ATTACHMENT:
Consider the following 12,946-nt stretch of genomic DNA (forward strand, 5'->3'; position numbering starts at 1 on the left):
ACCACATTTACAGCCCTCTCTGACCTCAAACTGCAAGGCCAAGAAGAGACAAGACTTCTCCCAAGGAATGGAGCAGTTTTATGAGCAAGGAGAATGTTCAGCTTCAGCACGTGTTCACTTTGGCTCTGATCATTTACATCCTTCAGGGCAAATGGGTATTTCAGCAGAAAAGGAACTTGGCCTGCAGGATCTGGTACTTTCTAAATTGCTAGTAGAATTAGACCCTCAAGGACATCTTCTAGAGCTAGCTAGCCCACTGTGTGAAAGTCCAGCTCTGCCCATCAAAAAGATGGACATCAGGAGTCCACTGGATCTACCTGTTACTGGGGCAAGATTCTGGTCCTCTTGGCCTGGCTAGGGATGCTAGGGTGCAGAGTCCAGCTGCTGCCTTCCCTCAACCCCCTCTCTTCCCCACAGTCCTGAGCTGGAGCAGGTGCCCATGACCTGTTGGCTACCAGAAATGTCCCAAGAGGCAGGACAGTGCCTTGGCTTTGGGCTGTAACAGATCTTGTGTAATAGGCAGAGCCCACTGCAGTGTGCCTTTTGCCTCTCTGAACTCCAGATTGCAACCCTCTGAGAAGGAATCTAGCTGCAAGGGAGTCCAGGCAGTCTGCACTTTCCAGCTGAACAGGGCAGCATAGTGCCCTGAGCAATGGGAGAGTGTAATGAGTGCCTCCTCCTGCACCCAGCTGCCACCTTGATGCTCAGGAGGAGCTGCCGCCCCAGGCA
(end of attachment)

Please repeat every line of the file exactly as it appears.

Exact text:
Consider the following 12,946-nt stretch of genomic DNA (forward strand, 5'->3'; position numbering starts at 1 on the left):
ACCACATTTACAGCCCTCTCTGACCTCAAACTGCAAGGCCAAGAAGAGACAAGACTTCTCCCAAGGAATGGAGCAGTTTTATGAGCAAGGAGAATGTTCAGCTTCAGCACGTGTTCACTTTGGCTCTGATCATTTACATCCTTCAGGGCAAATGGGTATTTCAGCAGAAAAGGAACTTGGCCTGCAGGATCTGGTACTTTCTAAATTGCTAGTAGAATTAGACCCTCAAGGACATCTTCTAGAGCTAGCTAGCCCACTGTGTGAAAGTCCAGCTCTGCCCATCAAAAAGATGGACATCAGGAGTCCACTGGATCTACCTGTTACTGGGGCAAGATTCTGGTCCTCTTGGCCTGGCTAGGGATGCTAGGGTGCAGAGTCCAGCTGCTGCCTTCCCTCAACCCCCTCTCTTCCCCACAGTCCTGAGCTGGAGCAGGTGCCCATGACCTGTTGGCTACCAGAAATGTCCCAAGAGGCAGGACAGTGCCTTGGCTTTGGGCTGTAACAGATCTTGTGTAATAGGCAGAGCCCACTGCAGTGTGCCTTTTGCCTCTCTGAACTCCAGATTGCAACCCTCTGAGAAGGAATCTAGCTGCAAGGGAGTCCAGGCAGTCTGCACTTTCCAGCTGAACAGGGCAGCATAGTGCCCTGAGCAATGGGAGAGTGTAATGAGTGCCTCCTCCTGCACCCAGCTGCCACCTTGATGCTCAGGAGGAGCTGCCGCCCCAGGCA